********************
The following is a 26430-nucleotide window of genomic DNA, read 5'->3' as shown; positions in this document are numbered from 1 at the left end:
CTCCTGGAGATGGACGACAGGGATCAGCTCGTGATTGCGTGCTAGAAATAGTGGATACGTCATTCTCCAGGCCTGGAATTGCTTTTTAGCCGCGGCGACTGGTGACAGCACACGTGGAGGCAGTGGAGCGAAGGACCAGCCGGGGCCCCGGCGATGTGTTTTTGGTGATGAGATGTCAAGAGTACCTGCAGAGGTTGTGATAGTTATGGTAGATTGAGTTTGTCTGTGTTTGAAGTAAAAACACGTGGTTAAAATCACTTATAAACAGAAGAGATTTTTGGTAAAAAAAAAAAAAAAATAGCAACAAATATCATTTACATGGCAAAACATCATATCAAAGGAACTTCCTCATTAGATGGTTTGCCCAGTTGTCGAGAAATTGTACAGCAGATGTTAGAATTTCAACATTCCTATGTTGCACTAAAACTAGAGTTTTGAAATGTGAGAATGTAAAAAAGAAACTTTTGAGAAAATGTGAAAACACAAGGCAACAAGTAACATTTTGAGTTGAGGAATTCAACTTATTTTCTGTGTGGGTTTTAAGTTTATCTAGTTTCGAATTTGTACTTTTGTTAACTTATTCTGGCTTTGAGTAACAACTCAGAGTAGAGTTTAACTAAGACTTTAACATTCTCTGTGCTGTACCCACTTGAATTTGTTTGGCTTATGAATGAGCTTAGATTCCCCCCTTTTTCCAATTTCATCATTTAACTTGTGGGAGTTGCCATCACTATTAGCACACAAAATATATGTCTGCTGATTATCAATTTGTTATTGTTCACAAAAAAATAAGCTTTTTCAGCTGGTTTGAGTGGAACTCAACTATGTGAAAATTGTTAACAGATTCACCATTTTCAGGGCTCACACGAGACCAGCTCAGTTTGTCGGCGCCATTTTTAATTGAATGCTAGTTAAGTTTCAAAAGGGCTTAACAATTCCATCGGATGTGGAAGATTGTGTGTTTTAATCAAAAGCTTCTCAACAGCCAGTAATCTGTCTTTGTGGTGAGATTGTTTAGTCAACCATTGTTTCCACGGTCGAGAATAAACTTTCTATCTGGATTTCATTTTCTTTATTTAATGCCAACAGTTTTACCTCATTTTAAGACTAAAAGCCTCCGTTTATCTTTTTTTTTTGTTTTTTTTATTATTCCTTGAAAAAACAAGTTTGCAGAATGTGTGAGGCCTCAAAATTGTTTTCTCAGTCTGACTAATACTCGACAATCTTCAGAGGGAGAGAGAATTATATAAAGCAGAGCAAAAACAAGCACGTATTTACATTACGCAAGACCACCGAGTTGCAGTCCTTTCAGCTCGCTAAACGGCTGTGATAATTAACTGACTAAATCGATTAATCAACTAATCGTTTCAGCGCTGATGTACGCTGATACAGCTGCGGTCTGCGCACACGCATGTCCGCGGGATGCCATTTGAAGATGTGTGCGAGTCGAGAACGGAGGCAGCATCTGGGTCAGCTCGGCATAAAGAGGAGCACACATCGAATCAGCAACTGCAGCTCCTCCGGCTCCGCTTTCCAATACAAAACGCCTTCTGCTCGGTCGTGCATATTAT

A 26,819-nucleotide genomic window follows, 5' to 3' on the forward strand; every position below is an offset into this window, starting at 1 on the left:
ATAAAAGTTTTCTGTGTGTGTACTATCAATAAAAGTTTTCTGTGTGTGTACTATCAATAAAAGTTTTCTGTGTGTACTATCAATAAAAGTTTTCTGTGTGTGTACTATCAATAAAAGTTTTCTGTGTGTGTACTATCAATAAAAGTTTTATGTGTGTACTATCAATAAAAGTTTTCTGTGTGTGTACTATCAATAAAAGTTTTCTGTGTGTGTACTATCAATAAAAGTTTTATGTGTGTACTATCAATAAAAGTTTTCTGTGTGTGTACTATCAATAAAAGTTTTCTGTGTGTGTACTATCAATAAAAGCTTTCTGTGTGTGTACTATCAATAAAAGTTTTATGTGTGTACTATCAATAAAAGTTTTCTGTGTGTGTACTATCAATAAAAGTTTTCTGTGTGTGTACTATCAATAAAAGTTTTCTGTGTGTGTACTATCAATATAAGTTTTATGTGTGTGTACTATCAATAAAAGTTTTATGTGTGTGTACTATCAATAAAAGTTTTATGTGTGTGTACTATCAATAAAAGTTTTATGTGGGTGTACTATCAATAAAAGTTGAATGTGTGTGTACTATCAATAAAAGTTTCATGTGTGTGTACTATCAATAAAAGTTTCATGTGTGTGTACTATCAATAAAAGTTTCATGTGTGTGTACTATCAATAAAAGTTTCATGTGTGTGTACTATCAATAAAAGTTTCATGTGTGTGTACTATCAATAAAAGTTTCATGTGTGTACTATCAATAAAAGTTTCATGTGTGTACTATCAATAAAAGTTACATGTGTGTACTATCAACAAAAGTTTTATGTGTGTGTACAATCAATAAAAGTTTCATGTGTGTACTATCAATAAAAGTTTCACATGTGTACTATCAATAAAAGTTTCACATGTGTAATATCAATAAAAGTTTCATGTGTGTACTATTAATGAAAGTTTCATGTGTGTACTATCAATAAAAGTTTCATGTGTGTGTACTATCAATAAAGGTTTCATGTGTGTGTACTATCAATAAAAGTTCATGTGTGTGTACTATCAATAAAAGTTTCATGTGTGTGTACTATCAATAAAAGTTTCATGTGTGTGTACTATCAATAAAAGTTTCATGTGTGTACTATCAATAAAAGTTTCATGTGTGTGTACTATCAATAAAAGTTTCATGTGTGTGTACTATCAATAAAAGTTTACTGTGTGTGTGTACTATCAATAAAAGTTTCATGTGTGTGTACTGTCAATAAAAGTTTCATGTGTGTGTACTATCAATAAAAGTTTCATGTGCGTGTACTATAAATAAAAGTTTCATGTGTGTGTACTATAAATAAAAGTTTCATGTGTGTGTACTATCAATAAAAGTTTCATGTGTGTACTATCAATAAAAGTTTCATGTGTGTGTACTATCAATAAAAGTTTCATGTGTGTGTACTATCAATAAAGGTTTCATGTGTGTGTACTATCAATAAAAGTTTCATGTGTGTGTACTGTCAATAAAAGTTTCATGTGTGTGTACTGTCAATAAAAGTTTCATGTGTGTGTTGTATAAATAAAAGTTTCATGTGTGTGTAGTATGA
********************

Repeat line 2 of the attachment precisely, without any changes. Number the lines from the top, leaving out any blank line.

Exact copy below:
CTCCTGGAGATGGACGACAGGGATCAGCTCGTGATTGCGTGCTAGAAATAGTGGATACGTCATTCTCCAGGCCTGGAATTGCTTTTTAGCCGCGGCGACTGGTGACAGCACACGTGGAGGCAGTGGAGCGAAGGACCAGCCGGGGCCCCGGCGATGTGTTTTTGGTGATGAGATGTCAAGAGTACCTGCAGAGGTTGTGATAGTTATGGTAGATTGAGTTTGTCTGTGTTTGAAGTAAAAACACGTGGTTAAAATCACTTATAAACAGAAGAGATTTTTGGTAAAAAAAAAAAAAAAATAGCAACAAATATCATTTACATGGCAAAACATCATATCAAAGGAACTTCCTCATTAGATGGTTTGCCCAGTTGTCGAGAAATTGTACAGCAGATGTTAGAATTTCAACATTCCTATGTTGCACTAAAACTAGAGTTTTGAAATGTGAGAATGTAAAAAAGAAACTTTTGAGAAAATGTGAAAACACAAGGCAACAAGTAACATTTTGAGTTGAGGAATTCAACTTATTTTCTGTGTGGGTTTTAAGTTTATCTAGTTTCGAATTTGTACTTTTGTTAACTTATTCTGGCTTTGAGTAACAACTCAGAGTAGAGTTTAACTAAGACTTTAACATTCTCTGTGCTGTACCCACTTGAATTTGTTTGGCTTATGAATGAGCTTAGATTCCCCCCTTTTTCCAATTTCATCATTTAACTTGTGGGAGTTGCCATCACTATTAGCACACAAAATATATGTCTGCTGATTATCAATTTGTTATTGTTCACAAAAAAATAAGCTTTTTCAGCTGGTTTGAGTGGAACTCAACTATGTGAAAATTGTTAACAGATTCACCATTTTCAGGGCTCACACGAGACCAGCTCAGTTTGTCGGCGCCATTTTTAATTGAATGCTAGTTAAGTTTCAAAAGGGCTTAACAATTCCATCGGATGTGGAAGATTGTGTGTTTTAATCAAAAGCTTCTCAACAGCCAGTAATCTGTCTTTGTGGTGAGATTGTTTAGTCAACCATTGTTTCCACGGTCGAGAATAAACTTTCTATCTGGATTTCATTTTCTTTATTTAATGCCAACAGTTTTACCTCATTTTAAGACTAAAAGCCTCCGTTTATCTTTTTTTTTTGTTTTTTTTATTATTCCTTGAAAAAACAAGTTTGCAGAATGTGTGAGGCCTCAAAATTGTTTTCTCAGTCTGACTAATACTCGACAATCTTCAGAGGGAGAGAGAATTATATAAAGCAGAGCAAAAACAAGCACGTATTTACATTACGCAAGACCACCGAGTTGCAGTCCTTTCAGCTCGCTAAACGGCTGTGATAATTAACTGACTAAATCGATTAATCAACTAATCGTTTCAGCGCTGATGTACGCTGATACAGCTGCGGTCTGCGCACACGCATGTCCGCGGGATGCCATTTGAAGATGTGTGCGAGTCGAGAACGGAGGCAGCATCTGGGTCAGCTCGGCATAAAGAGGAGCACACATCGAATCAGCAACTGCAGCTCCTCCGGCTCCGCTTTCCAATACAAAACGCCTTCTGCTCGGTCGTGCATATTAT